I'm a bit like marmite, says Jonjo
16th March 2015
Jonjo Shelvey is like a jar of marmite - you either love him or hate him - so says the English midfielder, who is among the band of footballers that tend to split opinion among average fans.
At Swansea, though, he is very much loved. Since making the move to SA1 in the summer of 2013, the England international has become a cult hero amongst the Jack Army. His no-nonsense style of play, committed performances and knack for a wonder strike has helped forge a bond between him and the Swansea faithful.
And given his former club Liverpool visit the Liberty tonight, it's safe to say Shelvey can expect the warmest ovation of the players involved this evening.
"I think I'm a bit like marmite - you either love me or you hate me," Shelvey tells Jack Magazine. "It's the way I am and it's the way I play football.
"It doesn't bother me if people don't like me, but if you do like me, then that's great. It's all part and parcel of football."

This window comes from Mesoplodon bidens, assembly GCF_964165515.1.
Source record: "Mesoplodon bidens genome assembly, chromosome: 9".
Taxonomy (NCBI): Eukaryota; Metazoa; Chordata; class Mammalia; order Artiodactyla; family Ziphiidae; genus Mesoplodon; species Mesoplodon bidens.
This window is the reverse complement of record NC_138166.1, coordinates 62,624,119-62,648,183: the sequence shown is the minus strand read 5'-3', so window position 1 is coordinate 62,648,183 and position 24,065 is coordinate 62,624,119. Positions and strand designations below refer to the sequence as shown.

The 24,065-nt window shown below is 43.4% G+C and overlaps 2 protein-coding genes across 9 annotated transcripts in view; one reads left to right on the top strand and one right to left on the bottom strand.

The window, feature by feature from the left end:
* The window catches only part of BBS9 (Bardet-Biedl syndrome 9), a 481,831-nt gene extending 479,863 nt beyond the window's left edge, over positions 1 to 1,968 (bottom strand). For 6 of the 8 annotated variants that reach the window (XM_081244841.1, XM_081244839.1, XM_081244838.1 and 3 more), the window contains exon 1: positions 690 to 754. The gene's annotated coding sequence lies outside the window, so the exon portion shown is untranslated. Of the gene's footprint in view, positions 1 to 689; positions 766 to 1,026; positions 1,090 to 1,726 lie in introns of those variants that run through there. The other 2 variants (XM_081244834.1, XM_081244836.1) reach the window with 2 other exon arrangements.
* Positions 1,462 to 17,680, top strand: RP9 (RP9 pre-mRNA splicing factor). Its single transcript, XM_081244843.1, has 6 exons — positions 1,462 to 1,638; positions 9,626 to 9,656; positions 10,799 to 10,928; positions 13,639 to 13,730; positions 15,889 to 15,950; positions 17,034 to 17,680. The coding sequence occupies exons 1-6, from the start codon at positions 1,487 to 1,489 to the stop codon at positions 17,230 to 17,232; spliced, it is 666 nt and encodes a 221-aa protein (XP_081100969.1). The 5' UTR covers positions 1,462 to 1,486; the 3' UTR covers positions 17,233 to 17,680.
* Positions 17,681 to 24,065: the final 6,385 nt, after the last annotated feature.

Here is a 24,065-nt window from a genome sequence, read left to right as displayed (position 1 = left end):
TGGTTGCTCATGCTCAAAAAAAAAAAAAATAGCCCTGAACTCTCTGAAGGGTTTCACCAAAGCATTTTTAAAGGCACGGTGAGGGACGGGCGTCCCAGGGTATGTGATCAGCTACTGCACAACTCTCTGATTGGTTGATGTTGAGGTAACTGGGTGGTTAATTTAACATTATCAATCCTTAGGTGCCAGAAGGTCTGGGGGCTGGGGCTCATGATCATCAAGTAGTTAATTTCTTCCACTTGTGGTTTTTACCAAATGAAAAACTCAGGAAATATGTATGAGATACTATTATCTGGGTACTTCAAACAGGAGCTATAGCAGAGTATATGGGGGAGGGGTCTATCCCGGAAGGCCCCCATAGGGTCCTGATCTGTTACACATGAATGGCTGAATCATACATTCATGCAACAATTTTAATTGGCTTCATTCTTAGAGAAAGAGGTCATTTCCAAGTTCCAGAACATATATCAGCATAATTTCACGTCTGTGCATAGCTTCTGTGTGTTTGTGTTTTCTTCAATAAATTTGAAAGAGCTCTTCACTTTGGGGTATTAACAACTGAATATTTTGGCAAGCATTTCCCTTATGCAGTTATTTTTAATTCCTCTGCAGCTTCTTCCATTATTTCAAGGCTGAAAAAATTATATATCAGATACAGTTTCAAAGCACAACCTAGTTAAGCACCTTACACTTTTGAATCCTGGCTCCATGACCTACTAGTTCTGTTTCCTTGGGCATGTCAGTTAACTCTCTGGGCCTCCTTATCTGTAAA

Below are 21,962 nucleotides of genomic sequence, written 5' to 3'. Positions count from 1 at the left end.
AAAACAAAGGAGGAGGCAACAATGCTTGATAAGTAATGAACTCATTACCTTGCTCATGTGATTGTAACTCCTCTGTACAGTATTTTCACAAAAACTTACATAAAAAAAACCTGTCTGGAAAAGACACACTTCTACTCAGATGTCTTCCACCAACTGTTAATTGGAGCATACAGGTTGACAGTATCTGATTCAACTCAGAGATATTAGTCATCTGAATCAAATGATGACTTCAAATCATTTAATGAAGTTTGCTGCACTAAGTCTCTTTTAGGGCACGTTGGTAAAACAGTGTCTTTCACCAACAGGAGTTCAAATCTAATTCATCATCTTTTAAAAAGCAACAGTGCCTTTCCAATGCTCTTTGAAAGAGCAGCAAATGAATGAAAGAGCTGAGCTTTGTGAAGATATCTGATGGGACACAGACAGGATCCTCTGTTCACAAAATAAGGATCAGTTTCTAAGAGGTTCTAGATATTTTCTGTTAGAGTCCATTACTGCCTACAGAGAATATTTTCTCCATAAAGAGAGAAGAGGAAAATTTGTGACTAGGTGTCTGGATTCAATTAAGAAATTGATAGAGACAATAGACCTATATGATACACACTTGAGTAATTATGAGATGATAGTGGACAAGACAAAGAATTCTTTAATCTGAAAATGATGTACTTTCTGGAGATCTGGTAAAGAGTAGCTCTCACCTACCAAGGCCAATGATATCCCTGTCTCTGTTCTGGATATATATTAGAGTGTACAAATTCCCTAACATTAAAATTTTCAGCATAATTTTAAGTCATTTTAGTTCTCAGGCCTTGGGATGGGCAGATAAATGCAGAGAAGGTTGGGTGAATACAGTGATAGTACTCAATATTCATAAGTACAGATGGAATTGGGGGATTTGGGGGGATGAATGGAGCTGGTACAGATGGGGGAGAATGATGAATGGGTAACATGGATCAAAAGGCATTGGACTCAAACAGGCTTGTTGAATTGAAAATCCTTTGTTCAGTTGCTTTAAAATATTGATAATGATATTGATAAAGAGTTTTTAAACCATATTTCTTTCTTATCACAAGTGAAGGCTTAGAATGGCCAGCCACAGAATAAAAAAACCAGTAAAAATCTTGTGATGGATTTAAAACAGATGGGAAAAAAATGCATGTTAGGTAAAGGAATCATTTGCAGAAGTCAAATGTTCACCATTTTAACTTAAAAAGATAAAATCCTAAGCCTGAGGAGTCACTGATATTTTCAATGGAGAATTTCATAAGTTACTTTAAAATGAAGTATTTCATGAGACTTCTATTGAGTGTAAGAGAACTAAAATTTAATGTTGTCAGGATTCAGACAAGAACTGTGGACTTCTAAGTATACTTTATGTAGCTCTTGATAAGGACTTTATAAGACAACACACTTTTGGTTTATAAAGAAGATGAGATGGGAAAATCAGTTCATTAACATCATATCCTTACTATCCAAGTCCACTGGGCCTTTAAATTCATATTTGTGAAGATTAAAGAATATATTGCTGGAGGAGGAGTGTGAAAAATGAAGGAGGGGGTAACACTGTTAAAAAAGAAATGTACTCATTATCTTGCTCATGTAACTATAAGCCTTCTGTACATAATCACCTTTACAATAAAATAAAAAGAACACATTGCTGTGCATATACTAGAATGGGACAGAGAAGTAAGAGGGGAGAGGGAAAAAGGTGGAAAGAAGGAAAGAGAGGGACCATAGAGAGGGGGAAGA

Having played a key role in helping Garry Monk's men reach the Premier League 40-point mark in record time this season, Shelvey has certainly felt the backing from the home supporters.
"It is nice to hear your mates singing your name in the park, let alone a whole stadium singing it," admits Shelvey.
"The majority of fans have been superb with me. When I see some of them around town, they sing my name. It's just amazing to come from nothing to have people believing in you and supporting you.
"The only way you can return the favour is by working your socks off for the football club and for them."
So far this season, Shelvey has made 26 appearances for the Swans, in a campaign that has seen Monk's side exceed all expectations by remaining in the top half of the table throughout.
During his three-year stay with Liverpool, the recently turned 23-year-old had grown accustomed to the level of expectancy that comes with playing for one of English football's most renowned clubs.
From the outside world looking in, the level of expectancy might not be the same for Swansea, but Shelvey insists that Monk has them believing they're a match for anyone.
"I can't speak highly enough about what the manager has done for Swansea this season," says Shelvey.
"He expects us to beat anyone, so I feel the expectancy here has gone up a level from when I first arrived and since Garry came in.